An early version of the device was designed by Rice engineering students working on a global initiative targeting worldwide ventilator shortages in 2019, but it wasn’t ready for the real world, according to Amy Kavalewitz, the executive director of the OEDK. As the coronavirus spread across the globe, overwhelming hospital resources, Kavalewitz began receiving emails from people searching for automated ventilators. So far, she’s received nearly two hundred requests from 37 countries, many of them from technicians and clinicians seeking the team’s blueprints.
Just over a week ago, with the requests for help pouring in, Kavalewitz assembled a five-person team, of which Herring is the only student member, to upgrade the machine while also building a website with instructions, pictures, and part lists that will allow the programmable ventilator to be reproduced elsewhere.
The Rice team believes they can eventually lower the cost of their units to somewhere between $100 and $200. The low cost was built into the engineering. The machines were designed using laser cutters and 3D printers, as well as parts that can be found in most hardware stores. “Houston and the rest of the U.S. may have manufacturers that can make these things by the hundreds,” Kavalewitz said, “but a small hospital in Malawi doesn’t have that luxury, but we’ll be able to give the plans to save lives.”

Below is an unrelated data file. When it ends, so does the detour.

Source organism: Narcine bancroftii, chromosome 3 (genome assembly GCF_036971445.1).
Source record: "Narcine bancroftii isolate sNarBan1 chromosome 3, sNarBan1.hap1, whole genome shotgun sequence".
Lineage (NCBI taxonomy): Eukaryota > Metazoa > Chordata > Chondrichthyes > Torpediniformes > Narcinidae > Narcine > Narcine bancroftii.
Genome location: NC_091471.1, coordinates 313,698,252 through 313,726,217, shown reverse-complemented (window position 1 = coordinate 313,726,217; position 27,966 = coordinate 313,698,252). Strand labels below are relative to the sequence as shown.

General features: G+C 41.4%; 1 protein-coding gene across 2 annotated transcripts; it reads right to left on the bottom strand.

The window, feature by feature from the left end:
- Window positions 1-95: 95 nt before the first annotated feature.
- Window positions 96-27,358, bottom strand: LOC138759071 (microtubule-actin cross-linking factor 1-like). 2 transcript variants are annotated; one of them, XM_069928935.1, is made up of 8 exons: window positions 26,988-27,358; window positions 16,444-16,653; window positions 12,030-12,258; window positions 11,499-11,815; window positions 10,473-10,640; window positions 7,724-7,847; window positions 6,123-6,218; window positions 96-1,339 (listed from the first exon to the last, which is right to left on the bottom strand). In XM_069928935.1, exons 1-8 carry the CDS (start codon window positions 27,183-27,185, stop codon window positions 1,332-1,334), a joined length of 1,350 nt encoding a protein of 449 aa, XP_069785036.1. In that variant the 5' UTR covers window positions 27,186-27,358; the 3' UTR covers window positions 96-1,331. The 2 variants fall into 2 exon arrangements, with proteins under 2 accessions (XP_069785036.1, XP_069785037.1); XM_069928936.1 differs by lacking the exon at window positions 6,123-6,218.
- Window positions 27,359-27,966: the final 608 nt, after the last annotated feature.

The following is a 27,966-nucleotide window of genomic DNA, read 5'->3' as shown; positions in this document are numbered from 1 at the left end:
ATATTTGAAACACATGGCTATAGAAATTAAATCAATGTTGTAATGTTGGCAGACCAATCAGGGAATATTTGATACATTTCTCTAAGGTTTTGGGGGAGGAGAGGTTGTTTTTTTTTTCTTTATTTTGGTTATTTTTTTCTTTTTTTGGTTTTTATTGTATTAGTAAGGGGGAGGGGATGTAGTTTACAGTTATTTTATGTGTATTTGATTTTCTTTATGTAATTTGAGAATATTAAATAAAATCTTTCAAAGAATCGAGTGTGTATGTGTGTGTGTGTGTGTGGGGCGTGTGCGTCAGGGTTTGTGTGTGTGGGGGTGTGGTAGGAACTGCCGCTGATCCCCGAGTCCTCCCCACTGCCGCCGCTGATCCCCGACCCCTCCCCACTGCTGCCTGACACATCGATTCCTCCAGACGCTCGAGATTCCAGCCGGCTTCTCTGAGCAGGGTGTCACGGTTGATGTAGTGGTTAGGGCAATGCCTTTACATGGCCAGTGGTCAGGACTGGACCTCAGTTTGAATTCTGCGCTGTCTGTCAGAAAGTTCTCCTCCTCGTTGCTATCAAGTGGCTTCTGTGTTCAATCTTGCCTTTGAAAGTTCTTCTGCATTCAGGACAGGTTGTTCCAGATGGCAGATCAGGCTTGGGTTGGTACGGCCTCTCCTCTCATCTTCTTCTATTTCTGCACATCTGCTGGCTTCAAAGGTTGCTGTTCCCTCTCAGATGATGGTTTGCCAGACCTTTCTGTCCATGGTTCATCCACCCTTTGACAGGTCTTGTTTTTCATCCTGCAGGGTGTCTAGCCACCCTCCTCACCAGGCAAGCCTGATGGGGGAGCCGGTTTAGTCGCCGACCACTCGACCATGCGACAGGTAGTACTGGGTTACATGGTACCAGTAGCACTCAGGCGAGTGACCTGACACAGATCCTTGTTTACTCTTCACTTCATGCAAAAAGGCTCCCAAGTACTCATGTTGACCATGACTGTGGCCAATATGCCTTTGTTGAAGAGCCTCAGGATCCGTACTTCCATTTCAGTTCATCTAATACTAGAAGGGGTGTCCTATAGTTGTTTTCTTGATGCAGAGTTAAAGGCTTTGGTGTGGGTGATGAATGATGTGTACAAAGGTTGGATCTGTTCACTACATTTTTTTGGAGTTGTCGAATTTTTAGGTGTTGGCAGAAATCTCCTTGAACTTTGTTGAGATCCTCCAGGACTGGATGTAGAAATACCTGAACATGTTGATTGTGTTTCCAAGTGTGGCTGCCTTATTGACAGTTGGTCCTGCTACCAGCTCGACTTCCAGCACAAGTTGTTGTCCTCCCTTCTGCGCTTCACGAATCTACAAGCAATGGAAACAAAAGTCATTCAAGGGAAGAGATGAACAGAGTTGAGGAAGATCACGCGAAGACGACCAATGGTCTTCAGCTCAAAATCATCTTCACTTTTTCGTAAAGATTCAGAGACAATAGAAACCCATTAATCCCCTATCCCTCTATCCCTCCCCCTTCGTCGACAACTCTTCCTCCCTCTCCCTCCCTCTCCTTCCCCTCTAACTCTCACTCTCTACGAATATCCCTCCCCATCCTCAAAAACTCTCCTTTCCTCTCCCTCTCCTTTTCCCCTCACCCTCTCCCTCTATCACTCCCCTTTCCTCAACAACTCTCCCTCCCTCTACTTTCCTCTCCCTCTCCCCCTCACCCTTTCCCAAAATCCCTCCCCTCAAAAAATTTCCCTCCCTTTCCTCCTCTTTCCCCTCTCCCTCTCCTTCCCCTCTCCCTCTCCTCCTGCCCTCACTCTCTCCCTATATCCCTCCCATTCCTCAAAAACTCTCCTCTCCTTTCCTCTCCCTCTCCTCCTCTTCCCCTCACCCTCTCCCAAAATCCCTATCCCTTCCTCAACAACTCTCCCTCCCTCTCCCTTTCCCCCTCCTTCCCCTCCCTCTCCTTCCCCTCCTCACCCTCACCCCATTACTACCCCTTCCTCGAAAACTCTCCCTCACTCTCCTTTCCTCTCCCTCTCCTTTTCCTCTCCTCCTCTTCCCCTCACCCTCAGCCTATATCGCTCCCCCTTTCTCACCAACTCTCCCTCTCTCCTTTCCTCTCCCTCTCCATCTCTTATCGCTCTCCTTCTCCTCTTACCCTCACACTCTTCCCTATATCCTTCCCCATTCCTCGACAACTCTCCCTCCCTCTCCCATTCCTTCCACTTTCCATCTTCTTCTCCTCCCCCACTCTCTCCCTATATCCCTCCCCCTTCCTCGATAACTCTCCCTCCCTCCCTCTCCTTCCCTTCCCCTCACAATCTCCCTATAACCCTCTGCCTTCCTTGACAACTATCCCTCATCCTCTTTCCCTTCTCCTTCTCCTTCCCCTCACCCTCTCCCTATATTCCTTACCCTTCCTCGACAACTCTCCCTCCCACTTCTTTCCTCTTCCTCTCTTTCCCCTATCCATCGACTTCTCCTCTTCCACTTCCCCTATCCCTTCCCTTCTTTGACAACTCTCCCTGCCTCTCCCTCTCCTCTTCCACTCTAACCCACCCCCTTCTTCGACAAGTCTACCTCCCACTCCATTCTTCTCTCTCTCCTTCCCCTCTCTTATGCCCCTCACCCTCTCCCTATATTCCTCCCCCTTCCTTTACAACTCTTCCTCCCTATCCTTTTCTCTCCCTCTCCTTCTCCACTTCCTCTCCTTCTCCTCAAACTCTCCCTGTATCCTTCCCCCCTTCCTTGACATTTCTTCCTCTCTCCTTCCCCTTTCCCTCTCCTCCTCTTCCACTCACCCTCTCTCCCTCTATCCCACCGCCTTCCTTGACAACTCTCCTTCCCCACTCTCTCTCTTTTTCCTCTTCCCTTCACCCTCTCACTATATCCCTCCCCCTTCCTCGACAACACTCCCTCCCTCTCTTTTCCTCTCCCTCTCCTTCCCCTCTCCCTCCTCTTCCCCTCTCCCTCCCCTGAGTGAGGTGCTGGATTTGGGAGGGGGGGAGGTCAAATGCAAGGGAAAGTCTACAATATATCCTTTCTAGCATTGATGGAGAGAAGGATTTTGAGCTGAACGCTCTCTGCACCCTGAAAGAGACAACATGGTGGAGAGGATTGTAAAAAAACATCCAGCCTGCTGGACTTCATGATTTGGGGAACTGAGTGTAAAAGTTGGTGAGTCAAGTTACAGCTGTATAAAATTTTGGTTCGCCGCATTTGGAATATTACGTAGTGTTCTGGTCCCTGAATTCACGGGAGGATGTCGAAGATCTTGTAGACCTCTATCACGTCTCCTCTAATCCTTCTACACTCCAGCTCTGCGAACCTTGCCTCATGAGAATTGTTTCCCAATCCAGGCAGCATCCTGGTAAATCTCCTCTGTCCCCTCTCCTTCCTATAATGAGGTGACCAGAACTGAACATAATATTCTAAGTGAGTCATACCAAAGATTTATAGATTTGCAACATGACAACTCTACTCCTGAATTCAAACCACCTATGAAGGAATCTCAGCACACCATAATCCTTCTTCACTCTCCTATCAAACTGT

The team describes their pace as “controlled frantic.”
“We keep seeing the numbers of the dead go up, and you just know you have to translate that into getting to work,” says Danny Blacker, the OEDK’s engineering design supervisor, who says he’s logging sixteen-hour days seven days a week.
The Department of Defense is interested in their design and several Texas Fortune 500 companies have expressed interest in producing the model, team members say. The governor of Tennessee has also expressed interest in purchasing the machines once they’re completed.
“We’ve already had folks from the federal government reach out and say, ‘When you are ready for the FDA, just let us know,’ ” says Dr. Rohith Malya, an assistant professor of emergency medicine at Baylor College of Medicine and an adjunct assistant professor of bioengineering at Rice who has been advising the team with guidance from his work with COVID-19 patients.
The expedited approval process is a testament to the severity of the coronavirus crisis, which Malya says he’s witnessed firsthand in recent days.
Like many experts, Malya predicts the wave of patients overwhelming New York and New Orleans hospitals will begin to hit Texas in mid-April, putting severe strain on regional medical equipment, particularly ventilators.
“It would be very unusual for American parents to start bagging [using a bag valve on] their children for hours on end, knowing that if they give up their kid is going to die, but that’s where this virus could take us,” Malya adds. “That’s why mechanization becomes super urgent.”